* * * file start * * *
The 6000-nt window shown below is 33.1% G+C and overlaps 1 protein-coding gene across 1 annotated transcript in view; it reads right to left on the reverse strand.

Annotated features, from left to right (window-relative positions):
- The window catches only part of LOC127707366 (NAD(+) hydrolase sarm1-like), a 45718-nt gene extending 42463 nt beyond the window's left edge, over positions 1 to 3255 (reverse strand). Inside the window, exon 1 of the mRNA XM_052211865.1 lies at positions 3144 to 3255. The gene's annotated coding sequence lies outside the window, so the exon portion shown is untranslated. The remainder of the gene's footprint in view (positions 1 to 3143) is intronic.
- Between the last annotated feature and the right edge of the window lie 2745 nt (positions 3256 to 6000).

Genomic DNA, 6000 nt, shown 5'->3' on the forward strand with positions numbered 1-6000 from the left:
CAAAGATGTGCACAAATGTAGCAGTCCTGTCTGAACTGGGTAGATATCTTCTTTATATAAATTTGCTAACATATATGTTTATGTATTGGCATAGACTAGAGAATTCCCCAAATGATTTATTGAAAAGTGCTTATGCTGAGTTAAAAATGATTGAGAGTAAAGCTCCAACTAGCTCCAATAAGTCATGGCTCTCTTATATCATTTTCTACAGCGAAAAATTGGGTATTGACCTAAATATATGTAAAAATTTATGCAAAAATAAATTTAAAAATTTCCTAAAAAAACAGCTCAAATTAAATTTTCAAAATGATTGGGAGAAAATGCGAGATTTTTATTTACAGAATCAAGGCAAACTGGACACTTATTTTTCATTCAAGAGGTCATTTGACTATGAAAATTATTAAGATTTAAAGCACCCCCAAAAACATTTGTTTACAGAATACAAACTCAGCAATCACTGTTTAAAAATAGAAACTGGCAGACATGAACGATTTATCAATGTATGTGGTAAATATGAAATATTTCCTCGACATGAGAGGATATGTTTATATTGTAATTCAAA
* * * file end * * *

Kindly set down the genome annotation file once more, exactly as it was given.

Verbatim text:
The 6000-nt window shown below is 33.1% G+C and overlaps 1 protein-coding gene across 1 annotated transcript in view; it reads right to left on the reverse strand.

Annotated features, from left to right (window-relative positions):
- The window catches only part of LOC127707366 (NAD(+) hydrolase sarm1-like), a 45718-nt gene extending 42463 nt beyond the window's left edge, over positions 1 to 3255 (reverse strand). Inside the window, exon 1 of the mRNA XM_052211865.1 lies at positions 3144 to 3255. The gene's annotated coding sequence lies outside the window, so the exon portion shown is untranslated. The remainder of the gene's footprint in view (positions 1 to 3143) is intronic.
- Between the last annotated feature and the right edge of the window lie 2745 nt (positions 3256 to 6000).

Genomic DNA, 6000 nt, shown 5'->3' on the forward strand with positions numbered 1-6000 from the left:
CAAAGATGTGCACAAATGTAGCAGTCCTGTCTGAACTGGGTAGATATCTTCTTTATATAAATTTGCTAACATATATGTTTATGTATTGGCATAGACTAGAGAATTCCCCAAATGATTTATTGAAAAGTGCTTATGCTGAGTTAAAAATGATTGAGAGTAAAGCTCCAACTAGCTCCAATAAGTCATGGCTCTCTTATATCATTTTCTACAGCGAAAAATTGGGTATTGACCTAAATATATGTAAAAATTTATGCAAAAATAAATTTAAAAATTTCCTAAAAAAACAGCTCAAATTAAATTTTCAAAATGATTGGGAGAAAATGCGAGATTTTTATTTACAGAATCAAGGCAAACTGGACACTTATTTTTCATTCAAGAGGTCATTTGACTATGAAAATTATTAAGATTTAAAGCACCCCCAAAAACATTTGTTTACAGAATACAAACTCAGCAATCACTGTTTAAAAATAGAAACTGGCAGACATGAACGATTTATCAATGTATGTGGTAAATATGAAATATTTCCTCGACATGAGAGGATATGTTTATATTGTAATTCAAA